Friday, April 19, 2013

9 Ways To Measure Nonprofit Data

We live in a society where it's easy to be overwhelmed by data. It seems as if there are statistics about virtually everything, making it hard to figure out which numbers are actually important. Nonprofits are among the groups that are gathering more data  than ever, but not all of them are using the information they gather, or are not using it as well as they can.

Beth Kanter and Katie Delahaye Paine wrote in their book, "Measuring the Networked Nonprofit," that it is more important to evaluate impact than to gather and store numbers. They offered nine suggestions on how organizations can get the most out of the statistics they gather:
  • “Likes” on Facebook is not a victory. Social change is a victory. Proper measurement keeps organizations focused on results rather than the tools they use.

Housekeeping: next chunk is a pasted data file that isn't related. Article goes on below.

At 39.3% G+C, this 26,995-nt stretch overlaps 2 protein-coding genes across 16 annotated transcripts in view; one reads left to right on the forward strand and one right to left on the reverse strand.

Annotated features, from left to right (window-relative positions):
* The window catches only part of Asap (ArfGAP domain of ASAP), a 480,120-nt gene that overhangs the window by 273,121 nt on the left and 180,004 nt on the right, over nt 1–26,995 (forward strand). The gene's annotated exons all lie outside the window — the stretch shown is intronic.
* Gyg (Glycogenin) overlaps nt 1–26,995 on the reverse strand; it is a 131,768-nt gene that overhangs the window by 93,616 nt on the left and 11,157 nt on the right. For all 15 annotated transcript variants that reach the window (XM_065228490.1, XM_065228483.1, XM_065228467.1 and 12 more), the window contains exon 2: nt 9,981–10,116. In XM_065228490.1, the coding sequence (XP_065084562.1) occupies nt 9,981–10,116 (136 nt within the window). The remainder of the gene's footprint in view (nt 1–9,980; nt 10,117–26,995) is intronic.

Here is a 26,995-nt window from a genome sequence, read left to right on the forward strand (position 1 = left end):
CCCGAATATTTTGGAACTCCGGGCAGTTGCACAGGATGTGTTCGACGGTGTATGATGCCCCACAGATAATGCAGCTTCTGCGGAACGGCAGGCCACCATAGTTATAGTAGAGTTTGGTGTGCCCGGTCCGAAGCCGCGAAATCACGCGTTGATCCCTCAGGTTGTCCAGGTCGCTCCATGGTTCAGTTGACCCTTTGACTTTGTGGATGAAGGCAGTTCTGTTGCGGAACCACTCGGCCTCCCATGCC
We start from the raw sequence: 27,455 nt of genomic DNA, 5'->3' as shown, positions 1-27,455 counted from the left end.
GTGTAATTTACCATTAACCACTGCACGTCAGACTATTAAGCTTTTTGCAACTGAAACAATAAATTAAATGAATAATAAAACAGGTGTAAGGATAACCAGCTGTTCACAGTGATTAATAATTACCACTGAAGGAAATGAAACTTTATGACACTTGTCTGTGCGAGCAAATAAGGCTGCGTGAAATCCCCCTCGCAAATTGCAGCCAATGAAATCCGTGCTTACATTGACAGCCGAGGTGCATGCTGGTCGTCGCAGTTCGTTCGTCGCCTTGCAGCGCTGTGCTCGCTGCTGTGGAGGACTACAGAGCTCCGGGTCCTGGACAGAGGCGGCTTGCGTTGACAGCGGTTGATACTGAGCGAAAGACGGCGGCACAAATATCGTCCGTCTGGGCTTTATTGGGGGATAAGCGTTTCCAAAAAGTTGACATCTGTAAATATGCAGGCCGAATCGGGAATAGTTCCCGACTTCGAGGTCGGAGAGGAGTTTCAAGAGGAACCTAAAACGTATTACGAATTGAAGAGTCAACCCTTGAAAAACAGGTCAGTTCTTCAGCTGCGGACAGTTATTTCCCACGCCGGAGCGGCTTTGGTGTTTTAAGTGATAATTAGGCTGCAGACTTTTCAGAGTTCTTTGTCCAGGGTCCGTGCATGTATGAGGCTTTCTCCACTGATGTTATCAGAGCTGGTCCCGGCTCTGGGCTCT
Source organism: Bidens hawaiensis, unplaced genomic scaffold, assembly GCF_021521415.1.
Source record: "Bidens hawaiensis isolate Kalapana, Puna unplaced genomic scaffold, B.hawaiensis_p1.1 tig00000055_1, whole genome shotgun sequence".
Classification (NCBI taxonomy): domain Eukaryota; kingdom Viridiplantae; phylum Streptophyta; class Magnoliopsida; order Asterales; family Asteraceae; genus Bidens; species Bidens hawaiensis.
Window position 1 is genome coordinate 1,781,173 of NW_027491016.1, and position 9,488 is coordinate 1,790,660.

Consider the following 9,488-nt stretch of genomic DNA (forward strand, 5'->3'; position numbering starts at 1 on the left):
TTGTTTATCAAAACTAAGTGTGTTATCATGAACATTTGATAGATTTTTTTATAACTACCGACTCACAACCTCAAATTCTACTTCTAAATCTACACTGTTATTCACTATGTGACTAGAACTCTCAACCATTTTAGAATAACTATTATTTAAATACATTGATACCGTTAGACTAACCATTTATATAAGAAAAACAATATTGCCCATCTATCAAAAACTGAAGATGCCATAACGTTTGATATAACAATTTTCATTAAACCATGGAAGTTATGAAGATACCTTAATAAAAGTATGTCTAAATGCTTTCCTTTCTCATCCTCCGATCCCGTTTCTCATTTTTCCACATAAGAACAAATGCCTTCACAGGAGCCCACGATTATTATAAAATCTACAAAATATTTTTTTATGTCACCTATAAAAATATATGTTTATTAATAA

• Measurement helps nonprofits understand and improve their social networks. It helps them listen to and engage with constituents.
  • Measurement means data for decisions, not for data’s sake. It isn’t numbers to dump on the board’s desk.
  • Measurement makes an organization plan for success. Measurement leads to smarter investments and smarter use of those investments.
  • Good measurement is good governance. Credible evaluation reports and demonstrations of impact are crucial.
  • Data without insight is just trivia.
  • Measuring failure is part of the path to success. If an experiment bombs or a great idea isn’t really so great, learn from it, and learn why it happened.
  • Incremental success is no failure. Victories often come in baby steps.
  • Measurement is valuable at every level of functioning.

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